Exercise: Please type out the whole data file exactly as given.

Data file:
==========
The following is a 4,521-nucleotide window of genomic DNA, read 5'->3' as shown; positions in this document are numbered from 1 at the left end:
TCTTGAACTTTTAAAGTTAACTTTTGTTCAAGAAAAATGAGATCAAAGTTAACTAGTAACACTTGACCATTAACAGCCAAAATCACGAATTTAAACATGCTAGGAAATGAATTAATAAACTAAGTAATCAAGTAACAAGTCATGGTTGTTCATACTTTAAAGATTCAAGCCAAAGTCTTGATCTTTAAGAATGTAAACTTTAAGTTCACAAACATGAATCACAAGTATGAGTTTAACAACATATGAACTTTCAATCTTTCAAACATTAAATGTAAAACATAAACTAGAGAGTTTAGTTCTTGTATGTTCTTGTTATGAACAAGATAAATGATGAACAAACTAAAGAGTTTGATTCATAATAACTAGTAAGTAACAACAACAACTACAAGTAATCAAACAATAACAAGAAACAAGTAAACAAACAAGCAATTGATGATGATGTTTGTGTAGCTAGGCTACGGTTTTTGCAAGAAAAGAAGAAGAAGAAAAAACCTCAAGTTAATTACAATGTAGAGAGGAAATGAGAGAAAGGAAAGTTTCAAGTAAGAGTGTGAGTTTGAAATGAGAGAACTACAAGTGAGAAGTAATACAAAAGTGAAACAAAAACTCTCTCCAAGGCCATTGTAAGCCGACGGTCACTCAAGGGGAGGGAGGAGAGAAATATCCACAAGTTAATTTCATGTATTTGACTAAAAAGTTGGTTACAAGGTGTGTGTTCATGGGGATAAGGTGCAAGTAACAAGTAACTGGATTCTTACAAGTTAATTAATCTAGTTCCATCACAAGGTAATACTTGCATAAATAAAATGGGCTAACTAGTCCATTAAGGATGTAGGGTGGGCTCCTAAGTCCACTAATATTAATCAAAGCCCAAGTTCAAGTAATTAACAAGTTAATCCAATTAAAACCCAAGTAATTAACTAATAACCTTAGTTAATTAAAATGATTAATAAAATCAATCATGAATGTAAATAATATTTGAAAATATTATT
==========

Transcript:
The following is a 4,521-nucleotide window of genomic DNA, read 5'->3' as shown; positions in this document are numbered from 1 at the left end:
TCTTGAACTTTTAAAGTTAACTTTTGTTCAAGAAAAATGAGATCAAAGTTAACTAGTAACACTTGACCATTAACAGCCAAAATCACGAATTTAAACATGCTAGGAAATGAATTAATAAACTAAGTAATCAAGTAACAAGTCATGGTTGTTCATACTTTAAAGATTCAAGCCAAAGTCTTGATCTTTAAGAATGTAAACTTTAAGTTCACAAACATGAATCACAAGTATGAGTTTAACAACATATGAACTTTCAATCTTTCAAACATTAAATGTAAAACATAAACTAGAGAGTTTAGTTCTTGTATGTTCTTGTTATGAACAAGATAAATGATGAACAAACTAAAGAGTTTGATTCATAATAACTAGTAAGTAACAACAACAACTACAAGTAATCAAACAATAACAAGAAACAAGTAAACAAACAAGCAATTGATGATGATGTTTGTGTAGCTAGGCTACGGTTTTTGCAAGAAAAGAAGAAGAAGAAAAAACCTCAAGTTAATTACAATGTAGAGAGGAAATGAGAGAAAGGAAAGTTTCAAGTAAGAGTGTGAGTTTGAAATGAGAGAACTACAAGTGAGAAGTAATACAAAAGTGAAACAAAAACTCTCTCCAAGGCCATTGTAAGCCGACGGTCACTCAAGGGGAGGGAGGAGAGAAATATCCACAAGTTAATTTCATGTATTTGACTAAAAAGTTGGTTACAAGGTGTGTGTTCATGGGGATAAGGTGCAAGTAACAAGTAACTGGATTCTTACAAGTTAATTAATCTAGTTCCATCACAAGGTAATACTTGCATAAATAAAATGGGCTAACTAGTCCATTAAGGATGTAGGGTGGGCTCCTAAGTCCACTAATATTAATCAAAGCCCAAGTTCAAGTAATTAACAAGTTAATCCAATTAAAACCCAAGTAATTAACTAATAACCTTAGTTAATTAAAATGATTAATAAAATCAATCATGAATGTAAATAATATTTGAAAATATTATT